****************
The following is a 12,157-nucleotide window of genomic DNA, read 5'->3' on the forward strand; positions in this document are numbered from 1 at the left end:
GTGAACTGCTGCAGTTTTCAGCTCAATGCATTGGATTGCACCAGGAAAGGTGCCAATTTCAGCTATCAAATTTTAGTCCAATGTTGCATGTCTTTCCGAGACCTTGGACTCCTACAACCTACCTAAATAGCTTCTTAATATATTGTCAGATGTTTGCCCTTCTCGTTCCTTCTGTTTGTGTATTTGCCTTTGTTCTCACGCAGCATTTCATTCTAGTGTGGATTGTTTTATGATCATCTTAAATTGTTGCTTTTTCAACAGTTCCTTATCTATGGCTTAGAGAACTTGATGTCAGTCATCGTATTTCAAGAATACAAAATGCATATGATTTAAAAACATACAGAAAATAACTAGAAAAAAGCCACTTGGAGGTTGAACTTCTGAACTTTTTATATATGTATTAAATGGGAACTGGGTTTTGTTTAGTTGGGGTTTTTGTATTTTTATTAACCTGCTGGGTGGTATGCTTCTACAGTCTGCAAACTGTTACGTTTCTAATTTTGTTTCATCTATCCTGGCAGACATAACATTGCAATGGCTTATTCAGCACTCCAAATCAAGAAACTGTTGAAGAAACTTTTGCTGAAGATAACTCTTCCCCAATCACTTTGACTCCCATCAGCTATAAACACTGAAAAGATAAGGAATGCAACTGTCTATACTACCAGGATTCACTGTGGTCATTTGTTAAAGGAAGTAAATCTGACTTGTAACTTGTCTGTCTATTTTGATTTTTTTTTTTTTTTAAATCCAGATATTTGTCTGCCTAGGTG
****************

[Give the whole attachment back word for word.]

The following is a 12,157-nucleotide window of genomic DNA, read 5'->3' on the forward strand; positions in this document are numbered from 1 at the left end:
GTGAACTGCTGCAGTTTTCAGCTCAATGCATTGGATTGCACCAGGAAAGGTGCCAATTTCAGCTATCAAATTTTAGTCCAATGTTGCATGTCTTTCCGAGACCTTGGACTCCTACAACCTACCTAAATAGCTTCTTAATATATTGTCAGATGTTTGCCCTTCTCGTTCCTTCTGTTTGTGTATTTGCCTTTGTTCTCACGCAGCATTTCATTCTAGTGTGGATTGTTTTATGATCATCTTAAATTGTTGCTTTTTCAACAGTTCCTTATCTATGGCTTAGAGAACTTGATGTCAGTCATCGTATTTCAAGAATACAAAATGCATATGATTTAAAAACATACAGAAAATAACTAGAAAAAAGCCACTTGGAGGTTGAACTTCTGAACTTTTTATATATGTATTAAATGGGAACTGGGTTTTGTTTAGTTGGGGTTTTTGTATTTTTATTAACCTGCTGGGTGGTATGCTTCTACAGTCTGCAAACTGTTACGTTTCTAATTTTGTTTCATCTATCCTGGCAGACATAACATTGCAATGGCTTATTCAGCACTCCAAATCAAGAAACTGTTGAAGAAACTTTTGCTGAAGATAACTCTTCCCCAATCACTTTGACTCCCATCAGCTATAAACACTGAAAAGATAAGGAATGCAACTGTCTATACTACCAGGATTCACTGTGGTCATTTGTTAAAGGAAGTAAATCTGACTTGTAACTTGTCTGTCTATTTTGATTTTTTTTTTTTTTTAAATCCAGATATTTGTCTGCCTAGGTG